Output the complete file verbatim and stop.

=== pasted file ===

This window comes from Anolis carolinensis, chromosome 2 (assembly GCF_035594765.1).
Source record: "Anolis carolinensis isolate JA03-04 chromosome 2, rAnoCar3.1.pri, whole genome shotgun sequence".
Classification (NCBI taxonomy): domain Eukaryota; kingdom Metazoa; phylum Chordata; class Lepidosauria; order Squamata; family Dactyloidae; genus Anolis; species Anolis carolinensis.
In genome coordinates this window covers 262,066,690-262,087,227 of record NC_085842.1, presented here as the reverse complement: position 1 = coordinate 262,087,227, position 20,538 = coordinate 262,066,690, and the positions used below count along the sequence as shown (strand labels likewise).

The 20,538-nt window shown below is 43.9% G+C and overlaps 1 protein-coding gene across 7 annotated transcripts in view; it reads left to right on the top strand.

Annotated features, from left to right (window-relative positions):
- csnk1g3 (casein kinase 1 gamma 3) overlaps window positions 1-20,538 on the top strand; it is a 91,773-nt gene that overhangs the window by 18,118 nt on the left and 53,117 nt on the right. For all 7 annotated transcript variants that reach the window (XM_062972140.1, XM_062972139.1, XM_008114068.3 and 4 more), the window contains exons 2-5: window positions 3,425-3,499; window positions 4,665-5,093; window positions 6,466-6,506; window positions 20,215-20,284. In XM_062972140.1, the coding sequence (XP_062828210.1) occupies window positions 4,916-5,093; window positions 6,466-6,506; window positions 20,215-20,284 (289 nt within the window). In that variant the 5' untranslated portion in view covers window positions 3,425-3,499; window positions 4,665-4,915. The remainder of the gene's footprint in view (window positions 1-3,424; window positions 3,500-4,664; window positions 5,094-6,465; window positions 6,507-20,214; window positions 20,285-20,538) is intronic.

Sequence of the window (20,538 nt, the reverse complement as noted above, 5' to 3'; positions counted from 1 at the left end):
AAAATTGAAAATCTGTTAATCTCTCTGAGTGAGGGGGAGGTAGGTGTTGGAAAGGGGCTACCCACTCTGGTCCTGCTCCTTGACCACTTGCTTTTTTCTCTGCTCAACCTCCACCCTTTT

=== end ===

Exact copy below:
This window comes from Anolis carolinensis, chromosome 2 (assembly GCF_035594765.1).
Source record: "Anolis carolinensis isolate JA03-04 chromosome 2, rAnoCar3.1.pri, whole genome shotgun sequence".
Classification (NCBI taxonomy): domain Eukaryota; kingdom Metazoa; phylum Chordata; class Lepidosauria; order Squamata; family Dactyloidae; genus Anolis; species Anolis carolinensis.
In genome coordinates this window covers 262,066,690-262,087,227 of record NC_085842.1, presented here as the reverse complement: position 1 = coordinate 262,087,227, position 20,538 = coordinate 262,066,690, and the positions used below count along the sequence as shown (strand labels likewise).

The 20,538-nt window shown below is 43.9% G+C and overlaps 1 protein-coding gene across 7 annotated transcripts in view; it reads left to right on the top strand.

Annotated features, from left to right (window-relative positions):
- csnk1g3 (casein kinase 1 gamma 3) overlaps window positions 1-20,538 on the top strand; it is a 91,773-nt gene that overhangs the window by 18,118 nt on the left and 53,117 nt on the right. For all 7 annotated transcript variants that reach the window (XM_062972140.1, XM_062972139.1, XM_008114068.3 and 4 more), the window contains exons 2-5: window positions 3,425-3,499; window positions 4,665-5,093; window positions 6,466-6,506; window positions 20,215-20,284. In XM_062972140.1, the coding sequence (XP_062828210.1) occupies window positions 4,916-5,093; window positions 6,466-6,506; window positions 20,215-20,284 (289 nt within the window). In that variant the 5' untranslated portion in view covers window positions 3,425-3,499; window positions 4,665-4,915. The remainder of the gene's footprint in view (window positions 1-3,424; window positions 3,500-4,664; window positions 5,094-6,465; window positions 6,507-20,214; window positions 20,285-20,538) is intronic.

Sequence of the window (20,538 nt, the reverse complement as noted above, 5' to 3'; positions counted from 1 at the left end):
AAAATTGAAAATCTGTTAATCTCTCTGAGTGAGGGGGAGGTAGGTGTTGGAAAGGGGCTACCCACTCTGGTCCTGCTCCTTGACCACTTGCTTTTTTCTCTGCTCAACCTCCACCCTTTT